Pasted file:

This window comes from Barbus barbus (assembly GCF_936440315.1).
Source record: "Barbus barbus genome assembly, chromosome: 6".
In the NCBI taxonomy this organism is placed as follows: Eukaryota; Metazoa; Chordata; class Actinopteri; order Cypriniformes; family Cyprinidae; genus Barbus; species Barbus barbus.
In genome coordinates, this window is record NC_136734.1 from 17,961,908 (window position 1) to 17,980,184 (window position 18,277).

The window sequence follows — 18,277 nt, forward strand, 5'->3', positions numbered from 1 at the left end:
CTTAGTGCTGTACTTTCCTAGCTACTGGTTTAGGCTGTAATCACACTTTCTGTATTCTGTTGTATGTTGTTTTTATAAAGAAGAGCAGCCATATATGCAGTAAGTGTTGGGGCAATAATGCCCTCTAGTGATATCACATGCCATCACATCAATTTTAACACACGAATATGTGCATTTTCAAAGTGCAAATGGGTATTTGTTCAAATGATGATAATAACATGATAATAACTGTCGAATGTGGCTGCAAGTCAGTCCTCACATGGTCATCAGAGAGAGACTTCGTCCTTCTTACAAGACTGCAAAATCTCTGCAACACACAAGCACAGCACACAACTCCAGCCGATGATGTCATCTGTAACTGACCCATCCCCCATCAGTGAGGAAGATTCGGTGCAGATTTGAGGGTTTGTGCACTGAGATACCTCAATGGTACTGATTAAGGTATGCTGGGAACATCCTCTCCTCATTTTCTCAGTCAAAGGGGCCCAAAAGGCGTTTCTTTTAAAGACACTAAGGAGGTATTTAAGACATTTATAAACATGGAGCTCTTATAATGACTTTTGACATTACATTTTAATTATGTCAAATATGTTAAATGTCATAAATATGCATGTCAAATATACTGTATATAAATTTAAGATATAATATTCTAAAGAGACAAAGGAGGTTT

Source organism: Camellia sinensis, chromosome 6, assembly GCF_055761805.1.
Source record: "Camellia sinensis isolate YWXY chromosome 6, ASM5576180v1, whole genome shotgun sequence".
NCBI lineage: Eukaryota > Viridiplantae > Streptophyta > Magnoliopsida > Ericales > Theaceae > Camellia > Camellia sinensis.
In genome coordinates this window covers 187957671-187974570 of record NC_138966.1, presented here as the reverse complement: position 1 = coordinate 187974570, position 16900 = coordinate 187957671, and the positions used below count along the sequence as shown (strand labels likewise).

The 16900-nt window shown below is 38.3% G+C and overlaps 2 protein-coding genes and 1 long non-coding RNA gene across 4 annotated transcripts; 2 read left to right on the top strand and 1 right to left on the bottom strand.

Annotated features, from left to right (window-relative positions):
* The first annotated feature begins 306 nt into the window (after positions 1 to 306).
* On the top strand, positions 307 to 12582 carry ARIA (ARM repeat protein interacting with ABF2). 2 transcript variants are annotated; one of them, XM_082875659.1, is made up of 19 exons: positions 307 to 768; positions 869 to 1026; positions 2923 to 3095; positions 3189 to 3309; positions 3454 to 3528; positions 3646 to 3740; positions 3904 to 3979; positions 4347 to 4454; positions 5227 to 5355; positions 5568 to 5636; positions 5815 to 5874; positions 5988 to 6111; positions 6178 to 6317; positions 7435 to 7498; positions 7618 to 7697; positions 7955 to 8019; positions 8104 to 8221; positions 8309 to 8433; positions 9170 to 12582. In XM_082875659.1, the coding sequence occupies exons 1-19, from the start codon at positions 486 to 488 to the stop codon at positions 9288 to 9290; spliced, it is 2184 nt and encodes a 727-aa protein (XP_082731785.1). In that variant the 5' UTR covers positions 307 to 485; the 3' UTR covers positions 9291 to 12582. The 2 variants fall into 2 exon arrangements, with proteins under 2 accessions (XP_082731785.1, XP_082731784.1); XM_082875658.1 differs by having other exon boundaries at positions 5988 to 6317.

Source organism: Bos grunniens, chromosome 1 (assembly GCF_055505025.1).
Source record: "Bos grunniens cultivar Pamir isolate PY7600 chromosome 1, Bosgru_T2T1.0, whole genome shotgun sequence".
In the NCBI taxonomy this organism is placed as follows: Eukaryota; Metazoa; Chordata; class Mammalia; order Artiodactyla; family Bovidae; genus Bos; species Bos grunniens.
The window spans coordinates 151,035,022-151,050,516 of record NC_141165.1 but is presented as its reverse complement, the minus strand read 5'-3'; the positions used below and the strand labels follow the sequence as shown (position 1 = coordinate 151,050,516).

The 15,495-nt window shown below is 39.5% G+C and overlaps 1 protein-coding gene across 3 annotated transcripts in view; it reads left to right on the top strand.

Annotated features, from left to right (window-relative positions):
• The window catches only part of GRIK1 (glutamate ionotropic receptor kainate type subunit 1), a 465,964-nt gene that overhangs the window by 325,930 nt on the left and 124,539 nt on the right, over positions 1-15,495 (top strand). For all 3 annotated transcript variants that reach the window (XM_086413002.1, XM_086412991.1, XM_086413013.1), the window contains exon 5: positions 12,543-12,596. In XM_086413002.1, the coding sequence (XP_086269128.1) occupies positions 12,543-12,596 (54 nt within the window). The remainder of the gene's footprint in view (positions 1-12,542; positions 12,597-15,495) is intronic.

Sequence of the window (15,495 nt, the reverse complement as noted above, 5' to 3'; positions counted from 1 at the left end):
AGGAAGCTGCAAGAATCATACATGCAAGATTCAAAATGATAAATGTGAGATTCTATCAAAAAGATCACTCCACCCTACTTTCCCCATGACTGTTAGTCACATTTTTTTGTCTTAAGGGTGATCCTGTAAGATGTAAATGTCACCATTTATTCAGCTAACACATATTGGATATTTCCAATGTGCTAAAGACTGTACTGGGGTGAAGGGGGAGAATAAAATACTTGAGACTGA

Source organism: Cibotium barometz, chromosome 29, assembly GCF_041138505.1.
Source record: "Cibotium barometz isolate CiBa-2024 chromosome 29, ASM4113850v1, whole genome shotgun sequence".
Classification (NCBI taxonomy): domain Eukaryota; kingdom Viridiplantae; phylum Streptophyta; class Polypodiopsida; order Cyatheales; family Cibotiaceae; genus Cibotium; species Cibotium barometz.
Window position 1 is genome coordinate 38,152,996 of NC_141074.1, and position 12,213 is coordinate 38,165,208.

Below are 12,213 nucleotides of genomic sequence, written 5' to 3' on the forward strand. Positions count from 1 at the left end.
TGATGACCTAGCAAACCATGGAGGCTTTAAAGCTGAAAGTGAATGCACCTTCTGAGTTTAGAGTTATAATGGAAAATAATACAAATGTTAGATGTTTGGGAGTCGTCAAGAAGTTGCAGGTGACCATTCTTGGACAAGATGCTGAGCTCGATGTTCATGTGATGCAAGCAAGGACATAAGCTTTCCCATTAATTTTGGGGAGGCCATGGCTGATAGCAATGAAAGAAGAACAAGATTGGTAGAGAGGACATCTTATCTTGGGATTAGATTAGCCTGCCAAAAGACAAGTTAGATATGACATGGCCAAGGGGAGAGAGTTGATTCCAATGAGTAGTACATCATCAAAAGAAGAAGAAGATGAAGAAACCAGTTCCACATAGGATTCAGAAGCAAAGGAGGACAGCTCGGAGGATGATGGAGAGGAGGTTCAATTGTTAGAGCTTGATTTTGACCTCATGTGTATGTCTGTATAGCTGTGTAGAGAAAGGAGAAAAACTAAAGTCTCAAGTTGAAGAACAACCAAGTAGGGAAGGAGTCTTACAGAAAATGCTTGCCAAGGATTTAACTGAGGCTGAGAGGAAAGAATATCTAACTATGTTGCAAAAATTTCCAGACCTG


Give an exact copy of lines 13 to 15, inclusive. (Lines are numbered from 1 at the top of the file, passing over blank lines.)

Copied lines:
* The first annotated feature begins 306 nt into the window (after positions 1 to 306).
* On the top strand, positions 307 to 12582 carry ARIA (ARM repeat protein interacting with ABF2). 2 transcript variants are annotated; one of them, XM_082875659.1, is made up of 19 exons: positions 307 to 768; positions 869 to 1026; positions 2923 to 3095; positions 3189 to 3309; positions 3454 to 3528; positions 3646 to 3740; positions 3904 to 3979; positions 4347 to 4454; positions 5227 to 5355; positions 5568 to 5636; positions 5815 to 5874; positions 5988 to 6111; positions 6178 to 6317; positions 7435 to 7498; positions 7618 to 7697; positions 7955 to 8019; positions 8104 to 8221; positions 8309 to 8433; positions 9170 to 12582. In XM_082875659.1, the coding sequence occupies exons 1-19, from the start codon at positions 486 to 488 to the stop codon at positions 9288 to 9290; spliced, it is 2184 nt and encodes a 727-aa protein (XP_082731785.1). In that variant the 5' UTR covers positions 307 to 485; the 3' UTR covers positions 9291 to 12582. The 2 variants fall into 2 exon arrangements, with proteins under 2 accessions (XP_082731785.1, XP_082731784.1); XM_082875658.1 differs by having other exon boundaries at positions 5988 to 6317.

Source organism: Bos grunniens, chromosome 1 (assembly GCF_055505025.1).